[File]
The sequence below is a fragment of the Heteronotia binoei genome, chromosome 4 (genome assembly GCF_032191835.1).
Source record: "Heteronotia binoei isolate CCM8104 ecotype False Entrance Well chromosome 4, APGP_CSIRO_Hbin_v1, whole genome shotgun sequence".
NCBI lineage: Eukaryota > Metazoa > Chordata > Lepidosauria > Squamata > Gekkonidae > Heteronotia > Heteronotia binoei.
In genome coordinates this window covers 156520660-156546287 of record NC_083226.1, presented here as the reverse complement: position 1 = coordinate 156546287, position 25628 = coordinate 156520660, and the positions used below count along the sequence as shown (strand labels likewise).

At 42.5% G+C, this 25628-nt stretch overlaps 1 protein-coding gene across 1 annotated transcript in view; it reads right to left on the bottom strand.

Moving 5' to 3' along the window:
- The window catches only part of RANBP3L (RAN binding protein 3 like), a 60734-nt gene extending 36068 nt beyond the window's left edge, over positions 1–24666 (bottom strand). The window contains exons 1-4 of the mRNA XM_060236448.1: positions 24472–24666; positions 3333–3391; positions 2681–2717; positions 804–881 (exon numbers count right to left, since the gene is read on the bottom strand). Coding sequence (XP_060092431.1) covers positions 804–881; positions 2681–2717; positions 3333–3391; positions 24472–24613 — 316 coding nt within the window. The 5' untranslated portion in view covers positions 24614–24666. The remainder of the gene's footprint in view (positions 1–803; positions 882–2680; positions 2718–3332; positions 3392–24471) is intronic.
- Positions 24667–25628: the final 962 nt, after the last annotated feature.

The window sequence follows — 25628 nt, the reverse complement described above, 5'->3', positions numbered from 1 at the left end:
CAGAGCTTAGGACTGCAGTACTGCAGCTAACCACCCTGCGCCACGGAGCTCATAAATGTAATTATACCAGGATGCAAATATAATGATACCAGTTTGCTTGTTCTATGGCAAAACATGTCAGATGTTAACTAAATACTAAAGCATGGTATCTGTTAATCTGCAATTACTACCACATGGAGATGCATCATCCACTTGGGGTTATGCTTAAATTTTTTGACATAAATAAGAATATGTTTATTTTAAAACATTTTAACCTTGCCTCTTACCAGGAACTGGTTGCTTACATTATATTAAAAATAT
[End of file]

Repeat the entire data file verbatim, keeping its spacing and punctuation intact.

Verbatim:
The sequence below is a fragment of the Heteronotia binoei genome, chromosome 4 (genome assembly GCF_032191835.1).
Source record: "Heteronotia binoei isolate CCM8104 ecotype False Entrance Well chromosome 4, APGP_CSIRO_Hbin_v1, whole genome shotgun sequence".
NCBI lineage: Eukaryota > Metazoa > Chordata > Lepidosauria > Squamata > Gekkonidae > Heteronotia > Heteronotia binoei.
In genome coordinates this window covers 156520660-156546287 of record NC_083226.1, presented here as the reverse complement: position 1 = coordinate 156546287, position 25628 = coordinate 156520660, and the positions used below count along the sequence as shown (strand labels likewise).

At 42.5% G+C, this 25628-nt stretch overlaps 1 protein-coding gene across 1 annotated transcript in view; it reads right to left on the bottom strand.

Moving 5' to 3' along the window:
- The window catches only part of RANBP3L (RAN binding protein 3 like), a 60734-nt gene extending 36068 nt beyond the window's left edge, over positions 1–24666 (bottom strand). The window contains exons 1-4 of the mRNA XM_060236448.1: positions 24472–24666; positions 3333–3391; positions 2681–2717; positions 804–881 (exon numbers count right to left, since the gene is read on the bottom strand). Coding sequence (XP_060092431.1) covers positions 804–881; positions 2681–2717; positions 3333–3391; positions 24472–24613 — 316 coding nt within the window. The 5' untranslated portion in view covers positions 24614–24666. The remainder of the gene's footprint in view (positions 1–803; positions 882–2680; positions 2718–3332; positions 3392–24471) is intronic.
- Positions 24667–25628: the final 962 nt, after the last annotated feature.

The window sequence follows — 25628 nt, the reverse complement described above, 5'->3', positions numbered from 1 at the left end:
CAGAGCTTAGGACTGCAGTACTGCAGCTAACCACCCTGCGCCACGGAGCTCATAAATGTAATTATACCAGGATGCAAATATAATGATACCAGTTTGCTTGTTCTATGGCAAAACATGTCAGATGTTAACTAAATACTAAAGCATGGTATCTGTTAATCTGCAATTACTACCACATGGAGATGCATCATCCACTTGGGGTTATGCTTAAATTTTTTGACATAAATAAGAATATGTTTATTTTAAAACATTTTAACCTTGCCTCTTACCAGGAACTGGTTGCTTACATTATATTAAAAATAT